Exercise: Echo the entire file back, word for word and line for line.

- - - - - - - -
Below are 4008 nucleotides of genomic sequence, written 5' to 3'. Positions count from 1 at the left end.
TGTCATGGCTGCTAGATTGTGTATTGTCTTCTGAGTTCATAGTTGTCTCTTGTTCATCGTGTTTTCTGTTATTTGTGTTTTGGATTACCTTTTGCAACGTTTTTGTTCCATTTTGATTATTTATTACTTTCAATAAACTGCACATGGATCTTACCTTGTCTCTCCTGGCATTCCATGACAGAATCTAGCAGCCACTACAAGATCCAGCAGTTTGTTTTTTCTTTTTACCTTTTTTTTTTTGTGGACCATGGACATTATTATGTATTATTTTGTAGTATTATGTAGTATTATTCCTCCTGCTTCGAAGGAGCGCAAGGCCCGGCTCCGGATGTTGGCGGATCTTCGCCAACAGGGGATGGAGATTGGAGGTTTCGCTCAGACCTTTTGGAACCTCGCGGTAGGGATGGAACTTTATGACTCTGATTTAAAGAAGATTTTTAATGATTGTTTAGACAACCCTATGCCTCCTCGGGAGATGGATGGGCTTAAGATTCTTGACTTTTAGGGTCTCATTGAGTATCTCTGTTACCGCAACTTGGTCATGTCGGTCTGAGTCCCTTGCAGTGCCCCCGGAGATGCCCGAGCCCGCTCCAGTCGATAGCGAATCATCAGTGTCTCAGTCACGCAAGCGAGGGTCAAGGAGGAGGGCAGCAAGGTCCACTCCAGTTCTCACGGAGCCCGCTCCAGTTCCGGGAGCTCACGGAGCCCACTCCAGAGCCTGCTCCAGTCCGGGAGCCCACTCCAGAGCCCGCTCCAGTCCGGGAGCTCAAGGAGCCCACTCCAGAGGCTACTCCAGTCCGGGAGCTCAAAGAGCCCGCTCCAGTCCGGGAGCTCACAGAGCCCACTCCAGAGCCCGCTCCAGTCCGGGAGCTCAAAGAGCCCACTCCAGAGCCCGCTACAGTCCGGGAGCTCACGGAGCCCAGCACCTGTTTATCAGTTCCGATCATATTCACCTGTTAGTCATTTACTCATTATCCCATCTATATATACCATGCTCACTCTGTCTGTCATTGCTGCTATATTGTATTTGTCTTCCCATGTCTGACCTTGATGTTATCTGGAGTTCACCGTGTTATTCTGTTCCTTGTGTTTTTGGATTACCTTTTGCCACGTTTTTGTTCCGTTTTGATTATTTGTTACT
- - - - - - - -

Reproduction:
Below are 4008 nucleotides of genomic sequence, written 5' to 3'. Positions count from 1 at the left end.
TGTCATGGCTGCTAGATTGTGTATTGTCTTCTGAGTTCATAGTTGTCTCTTGTTCATCGTGTTTTCTGTTATTTGTGTTTTGGATTACCTTTTGCAACGTTTTTGTTCCATTTTGATTATTTATTACTTTCAATAAACTGCACATGGATCTTACCTTGTCTCTCCTGGCATTCCATGACAGAATCTAGCAGCCACTACAAGATCCAGCAGTTTGTTTTTTCTTTTTACCTTTTTTTTTTTGTGGACCATGGACATTATTATGTATTATTTTGTAGTATTATGTAGTATTATTCCTCCTGCTTCGAAGGAGCGCAAGGCCCGGCTCCGGATGTTGGCGGATCTTCGCCAACAGGGGATGGAGATTGGAGGTTTCGCTCAGACCTTTTGGAACCTCGCGGTAGGGATGGAACTTTATGACTCTGATTTAAAGAAGATTTTTAATGATTGTTTAGACAACCCTATGCCTCCTCGGGAGATGGATGGGCTTAAGATTCTTGACTTTTAGGGTCTCATTGAGTATCTCTGTTACCGCAACTTGGTCATGTCGGTCTGAGTCCCTTGCAGTGCCCCCGGAGATGCCCGAGCCCGCTCCAGTCGATAGCGAATCATCAGTGTCTCAGTCACGCAAGCGAGGGTCAAGGAGGAGGGCAGCAAGGTCCACTCCAGTTCTCACGGAGCCCGCTCCAGTTCCGGGAGCTCACGGAGCCCACTCCAGAGCCTGCTCCAGTCCGGGAGCCCACTCCAGAGCCCGCTCCAGTCCGGGAGCTCAAGGAGCCCACTCCAGAGGCTACTCCAGTCCGGGAGCTCAAAGAGCCCGCTCCAGTCCGGGAGCTCACAGAGCCCACTCCAGAGCCCGCTCCAGTCCGGGAGCTCAAAGAGCCCACTCCAGAGCCCGCTACAGTCCGGGAGCTCACGGAGCCCAGCACCTGTTTATCAGTTCCGATCATATTCACCTGTTAGTCATTTACTCATTATCCCATCTATATATACCATGCTCACTCTGTCTGTCATTGCTGCTATATTGTATTTGTCTTCCCATGTCTGACCTTGATGTTATCTGGAGTTCACCGTGTTATTCTGTTCCTTGTGTTTTTGGATTACCTTTTGCCACGTTTTTGTTCCGTTTTGATTATTTGTTACT